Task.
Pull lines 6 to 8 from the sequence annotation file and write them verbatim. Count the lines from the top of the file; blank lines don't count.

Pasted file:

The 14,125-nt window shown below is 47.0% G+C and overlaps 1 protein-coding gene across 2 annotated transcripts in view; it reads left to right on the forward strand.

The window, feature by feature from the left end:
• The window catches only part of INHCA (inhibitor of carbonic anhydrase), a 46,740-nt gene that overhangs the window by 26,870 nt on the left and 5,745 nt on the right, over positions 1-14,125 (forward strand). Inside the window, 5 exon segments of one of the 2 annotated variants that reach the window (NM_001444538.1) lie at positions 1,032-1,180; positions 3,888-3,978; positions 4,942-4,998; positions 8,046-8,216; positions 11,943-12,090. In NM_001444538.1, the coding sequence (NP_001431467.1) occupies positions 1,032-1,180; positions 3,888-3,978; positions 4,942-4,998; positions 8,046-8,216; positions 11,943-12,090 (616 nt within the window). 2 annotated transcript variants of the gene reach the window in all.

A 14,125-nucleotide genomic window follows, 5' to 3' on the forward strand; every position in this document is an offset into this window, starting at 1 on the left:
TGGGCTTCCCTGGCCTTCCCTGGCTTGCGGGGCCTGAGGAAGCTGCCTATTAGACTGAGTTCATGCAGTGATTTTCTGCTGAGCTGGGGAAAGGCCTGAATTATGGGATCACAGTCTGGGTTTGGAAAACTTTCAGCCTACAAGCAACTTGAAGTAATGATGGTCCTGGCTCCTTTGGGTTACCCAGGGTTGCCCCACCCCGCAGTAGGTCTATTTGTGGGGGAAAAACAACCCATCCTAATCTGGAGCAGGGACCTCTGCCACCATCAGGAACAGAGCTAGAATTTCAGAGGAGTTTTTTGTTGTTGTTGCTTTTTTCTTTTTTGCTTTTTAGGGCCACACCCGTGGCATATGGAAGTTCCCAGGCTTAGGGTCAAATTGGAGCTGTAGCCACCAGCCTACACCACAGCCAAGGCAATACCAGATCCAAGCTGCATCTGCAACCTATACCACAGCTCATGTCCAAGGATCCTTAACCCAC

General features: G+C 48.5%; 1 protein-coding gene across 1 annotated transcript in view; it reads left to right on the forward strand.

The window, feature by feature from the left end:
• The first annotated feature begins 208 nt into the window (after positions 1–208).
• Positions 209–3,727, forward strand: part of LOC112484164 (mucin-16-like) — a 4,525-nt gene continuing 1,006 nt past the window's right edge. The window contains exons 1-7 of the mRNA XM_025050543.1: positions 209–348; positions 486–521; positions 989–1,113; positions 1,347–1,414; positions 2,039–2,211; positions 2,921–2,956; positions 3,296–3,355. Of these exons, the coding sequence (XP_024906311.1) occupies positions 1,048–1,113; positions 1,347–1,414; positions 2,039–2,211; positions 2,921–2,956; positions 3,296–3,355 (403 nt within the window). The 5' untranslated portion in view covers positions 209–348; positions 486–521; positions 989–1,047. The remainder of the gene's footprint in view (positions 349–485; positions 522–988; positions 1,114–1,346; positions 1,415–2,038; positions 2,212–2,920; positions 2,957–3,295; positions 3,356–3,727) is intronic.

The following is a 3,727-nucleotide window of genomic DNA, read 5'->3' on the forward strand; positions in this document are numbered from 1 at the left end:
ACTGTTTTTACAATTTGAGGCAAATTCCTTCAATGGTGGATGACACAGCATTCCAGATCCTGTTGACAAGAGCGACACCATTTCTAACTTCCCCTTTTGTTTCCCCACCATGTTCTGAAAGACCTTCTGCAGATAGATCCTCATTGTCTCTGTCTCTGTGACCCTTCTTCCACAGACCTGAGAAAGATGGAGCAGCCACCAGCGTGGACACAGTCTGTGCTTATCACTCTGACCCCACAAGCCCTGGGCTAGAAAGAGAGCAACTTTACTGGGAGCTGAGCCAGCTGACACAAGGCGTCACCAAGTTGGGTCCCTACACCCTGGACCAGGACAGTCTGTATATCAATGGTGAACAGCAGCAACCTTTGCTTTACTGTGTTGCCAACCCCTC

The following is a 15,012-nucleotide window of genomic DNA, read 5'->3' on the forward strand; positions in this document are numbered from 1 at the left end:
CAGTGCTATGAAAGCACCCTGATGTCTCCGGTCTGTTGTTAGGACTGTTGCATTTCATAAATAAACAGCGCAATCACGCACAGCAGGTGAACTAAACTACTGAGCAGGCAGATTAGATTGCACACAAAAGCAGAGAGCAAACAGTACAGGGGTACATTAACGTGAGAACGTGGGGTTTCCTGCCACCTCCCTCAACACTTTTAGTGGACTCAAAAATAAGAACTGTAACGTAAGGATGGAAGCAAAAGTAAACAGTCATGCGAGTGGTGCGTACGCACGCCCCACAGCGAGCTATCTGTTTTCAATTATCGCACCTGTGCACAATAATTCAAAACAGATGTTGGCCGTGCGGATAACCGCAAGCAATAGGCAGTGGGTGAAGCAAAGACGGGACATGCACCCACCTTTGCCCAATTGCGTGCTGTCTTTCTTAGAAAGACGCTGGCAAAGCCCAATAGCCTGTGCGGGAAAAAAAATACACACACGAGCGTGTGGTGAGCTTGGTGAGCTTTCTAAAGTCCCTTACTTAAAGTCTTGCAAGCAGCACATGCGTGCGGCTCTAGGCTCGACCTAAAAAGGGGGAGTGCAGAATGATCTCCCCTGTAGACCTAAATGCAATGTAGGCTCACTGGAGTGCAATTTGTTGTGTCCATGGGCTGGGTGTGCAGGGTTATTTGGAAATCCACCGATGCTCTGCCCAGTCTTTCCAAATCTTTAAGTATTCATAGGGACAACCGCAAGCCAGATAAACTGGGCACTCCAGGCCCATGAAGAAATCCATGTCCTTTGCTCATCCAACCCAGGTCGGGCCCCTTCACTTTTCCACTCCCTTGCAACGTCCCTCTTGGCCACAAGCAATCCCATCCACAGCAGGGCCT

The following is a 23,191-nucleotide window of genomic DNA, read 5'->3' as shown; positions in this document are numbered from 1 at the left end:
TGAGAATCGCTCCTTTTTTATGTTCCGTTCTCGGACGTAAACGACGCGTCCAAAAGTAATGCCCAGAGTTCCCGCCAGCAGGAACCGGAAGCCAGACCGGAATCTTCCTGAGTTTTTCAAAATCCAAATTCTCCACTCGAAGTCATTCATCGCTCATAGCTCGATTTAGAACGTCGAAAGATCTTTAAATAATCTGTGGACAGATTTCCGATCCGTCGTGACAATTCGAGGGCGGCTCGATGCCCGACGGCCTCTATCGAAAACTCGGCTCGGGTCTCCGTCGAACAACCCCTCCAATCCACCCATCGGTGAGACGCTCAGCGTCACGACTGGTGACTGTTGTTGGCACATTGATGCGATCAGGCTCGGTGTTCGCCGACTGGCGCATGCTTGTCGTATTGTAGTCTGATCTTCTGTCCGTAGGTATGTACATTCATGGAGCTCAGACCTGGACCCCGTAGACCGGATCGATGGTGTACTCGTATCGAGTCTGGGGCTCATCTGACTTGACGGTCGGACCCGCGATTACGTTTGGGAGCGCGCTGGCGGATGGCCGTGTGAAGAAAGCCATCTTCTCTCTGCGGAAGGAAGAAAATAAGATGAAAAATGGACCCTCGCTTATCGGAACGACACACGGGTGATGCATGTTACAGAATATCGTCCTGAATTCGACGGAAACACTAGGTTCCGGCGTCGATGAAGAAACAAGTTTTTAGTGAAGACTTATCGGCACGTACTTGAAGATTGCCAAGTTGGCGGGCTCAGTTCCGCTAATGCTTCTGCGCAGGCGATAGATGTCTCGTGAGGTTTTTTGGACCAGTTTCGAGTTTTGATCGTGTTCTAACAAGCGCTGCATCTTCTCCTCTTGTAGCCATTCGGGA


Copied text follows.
General features: G+C 48.5%; 1 protein-coding gene across 1 annotated transcript in view; it reads left to right on the forward strand.

The window, feature by feature from the left end:
• The first annotated feature begins 208 nt into the window (after positions 1–208).